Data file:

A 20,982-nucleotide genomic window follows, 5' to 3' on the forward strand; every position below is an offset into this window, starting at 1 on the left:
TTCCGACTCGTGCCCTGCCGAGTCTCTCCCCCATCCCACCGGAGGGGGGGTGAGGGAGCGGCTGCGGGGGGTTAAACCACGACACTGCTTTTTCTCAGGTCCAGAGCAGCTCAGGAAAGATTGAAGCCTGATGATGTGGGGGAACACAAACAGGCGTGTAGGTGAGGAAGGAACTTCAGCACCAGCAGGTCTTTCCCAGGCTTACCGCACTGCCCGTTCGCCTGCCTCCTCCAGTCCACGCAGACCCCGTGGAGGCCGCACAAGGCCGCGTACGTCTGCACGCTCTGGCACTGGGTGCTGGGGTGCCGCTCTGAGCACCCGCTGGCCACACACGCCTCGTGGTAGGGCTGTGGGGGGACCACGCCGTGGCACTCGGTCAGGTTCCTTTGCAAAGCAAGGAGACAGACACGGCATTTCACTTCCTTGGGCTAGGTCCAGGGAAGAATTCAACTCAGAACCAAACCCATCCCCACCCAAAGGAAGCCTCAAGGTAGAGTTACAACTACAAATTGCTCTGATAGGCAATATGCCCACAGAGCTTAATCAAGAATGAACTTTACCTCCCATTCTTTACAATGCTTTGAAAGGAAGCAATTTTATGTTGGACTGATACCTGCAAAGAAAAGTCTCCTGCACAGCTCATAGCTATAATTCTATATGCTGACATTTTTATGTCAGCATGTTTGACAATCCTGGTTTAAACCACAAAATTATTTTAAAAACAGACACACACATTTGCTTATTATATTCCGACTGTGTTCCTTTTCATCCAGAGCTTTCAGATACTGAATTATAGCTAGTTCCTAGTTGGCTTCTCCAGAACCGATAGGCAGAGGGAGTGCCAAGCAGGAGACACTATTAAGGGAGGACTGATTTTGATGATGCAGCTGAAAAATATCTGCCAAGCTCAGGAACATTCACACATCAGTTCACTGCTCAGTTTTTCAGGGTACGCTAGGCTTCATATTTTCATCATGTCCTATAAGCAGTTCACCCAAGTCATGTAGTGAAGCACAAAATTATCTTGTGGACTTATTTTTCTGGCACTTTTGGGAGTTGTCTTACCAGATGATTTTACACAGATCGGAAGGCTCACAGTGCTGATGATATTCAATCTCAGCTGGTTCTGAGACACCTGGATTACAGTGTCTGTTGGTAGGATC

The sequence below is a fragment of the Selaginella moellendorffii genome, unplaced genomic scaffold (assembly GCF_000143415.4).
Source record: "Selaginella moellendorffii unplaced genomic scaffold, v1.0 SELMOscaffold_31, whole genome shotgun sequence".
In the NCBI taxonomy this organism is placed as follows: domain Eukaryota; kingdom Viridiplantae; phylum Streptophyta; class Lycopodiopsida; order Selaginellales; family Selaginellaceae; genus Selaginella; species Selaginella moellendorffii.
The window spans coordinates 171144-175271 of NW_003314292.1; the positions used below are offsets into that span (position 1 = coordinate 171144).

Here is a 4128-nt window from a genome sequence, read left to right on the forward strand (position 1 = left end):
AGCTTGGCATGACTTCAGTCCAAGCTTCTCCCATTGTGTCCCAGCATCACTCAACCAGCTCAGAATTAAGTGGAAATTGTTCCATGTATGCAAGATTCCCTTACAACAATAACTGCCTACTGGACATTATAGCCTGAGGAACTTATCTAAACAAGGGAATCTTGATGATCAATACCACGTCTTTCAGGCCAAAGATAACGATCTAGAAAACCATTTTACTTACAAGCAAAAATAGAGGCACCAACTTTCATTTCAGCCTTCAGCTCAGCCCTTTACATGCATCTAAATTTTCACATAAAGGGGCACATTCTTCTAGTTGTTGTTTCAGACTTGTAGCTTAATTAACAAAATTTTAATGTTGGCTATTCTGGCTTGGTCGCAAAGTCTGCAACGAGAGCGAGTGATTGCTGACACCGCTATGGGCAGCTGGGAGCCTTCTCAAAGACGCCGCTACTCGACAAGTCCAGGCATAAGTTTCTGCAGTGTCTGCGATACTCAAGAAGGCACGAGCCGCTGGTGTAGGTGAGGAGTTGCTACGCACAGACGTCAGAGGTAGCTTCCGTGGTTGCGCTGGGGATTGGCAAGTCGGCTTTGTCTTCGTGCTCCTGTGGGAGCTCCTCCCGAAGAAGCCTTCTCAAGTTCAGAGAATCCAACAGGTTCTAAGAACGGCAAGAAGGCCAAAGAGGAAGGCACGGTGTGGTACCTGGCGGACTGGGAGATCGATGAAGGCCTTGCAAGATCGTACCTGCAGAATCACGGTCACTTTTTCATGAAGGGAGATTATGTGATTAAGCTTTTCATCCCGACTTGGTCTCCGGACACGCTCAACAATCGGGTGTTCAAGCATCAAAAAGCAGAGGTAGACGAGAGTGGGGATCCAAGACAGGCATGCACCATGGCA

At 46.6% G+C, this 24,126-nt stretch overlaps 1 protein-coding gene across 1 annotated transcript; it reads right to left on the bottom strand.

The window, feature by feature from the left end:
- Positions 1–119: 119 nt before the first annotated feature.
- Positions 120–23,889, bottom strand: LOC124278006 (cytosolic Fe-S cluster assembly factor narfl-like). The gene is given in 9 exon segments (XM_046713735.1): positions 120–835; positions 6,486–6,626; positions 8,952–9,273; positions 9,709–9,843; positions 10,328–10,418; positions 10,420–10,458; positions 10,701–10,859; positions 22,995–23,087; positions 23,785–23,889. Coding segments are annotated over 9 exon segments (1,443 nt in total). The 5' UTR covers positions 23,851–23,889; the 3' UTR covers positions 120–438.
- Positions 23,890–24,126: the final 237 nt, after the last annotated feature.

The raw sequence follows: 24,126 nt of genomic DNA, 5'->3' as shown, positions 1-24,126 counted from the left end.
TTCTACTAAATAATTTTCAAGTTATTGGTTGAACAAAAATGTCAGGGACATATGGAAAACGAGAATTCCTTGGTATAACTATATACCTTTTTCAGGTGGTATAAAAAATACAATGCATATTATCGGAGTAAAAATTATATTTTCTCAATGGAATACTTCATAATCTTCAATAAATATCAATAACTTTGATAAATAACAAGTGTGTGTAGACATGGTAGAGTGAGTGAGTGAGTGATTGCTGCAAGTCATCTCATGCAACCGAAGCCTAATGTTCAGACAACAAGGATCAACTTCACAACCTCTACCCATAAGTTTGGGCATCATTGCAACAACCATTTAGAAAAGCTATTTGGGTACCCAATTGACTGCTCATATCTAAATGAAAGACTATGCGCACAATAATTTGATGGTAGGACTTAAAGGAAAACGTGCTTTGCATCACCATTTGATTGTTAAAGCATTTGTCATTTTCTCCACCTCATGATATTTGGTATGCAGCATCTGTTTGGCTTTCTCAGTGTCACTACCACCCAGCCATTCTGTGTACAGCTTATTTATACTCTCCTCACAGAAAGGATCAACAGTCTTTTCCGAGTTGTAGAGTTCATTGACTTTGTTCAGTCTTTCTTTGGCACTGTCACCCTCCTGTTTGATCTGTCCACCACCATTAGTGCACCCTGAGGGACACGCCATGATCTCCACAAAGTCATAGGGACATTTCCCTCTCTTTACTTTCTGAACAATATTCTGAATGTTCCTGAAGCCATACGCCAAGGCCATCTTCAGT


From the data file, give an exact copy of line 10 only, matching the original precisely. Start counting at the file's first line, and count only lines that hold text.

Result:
The window, feature by feature from the left end: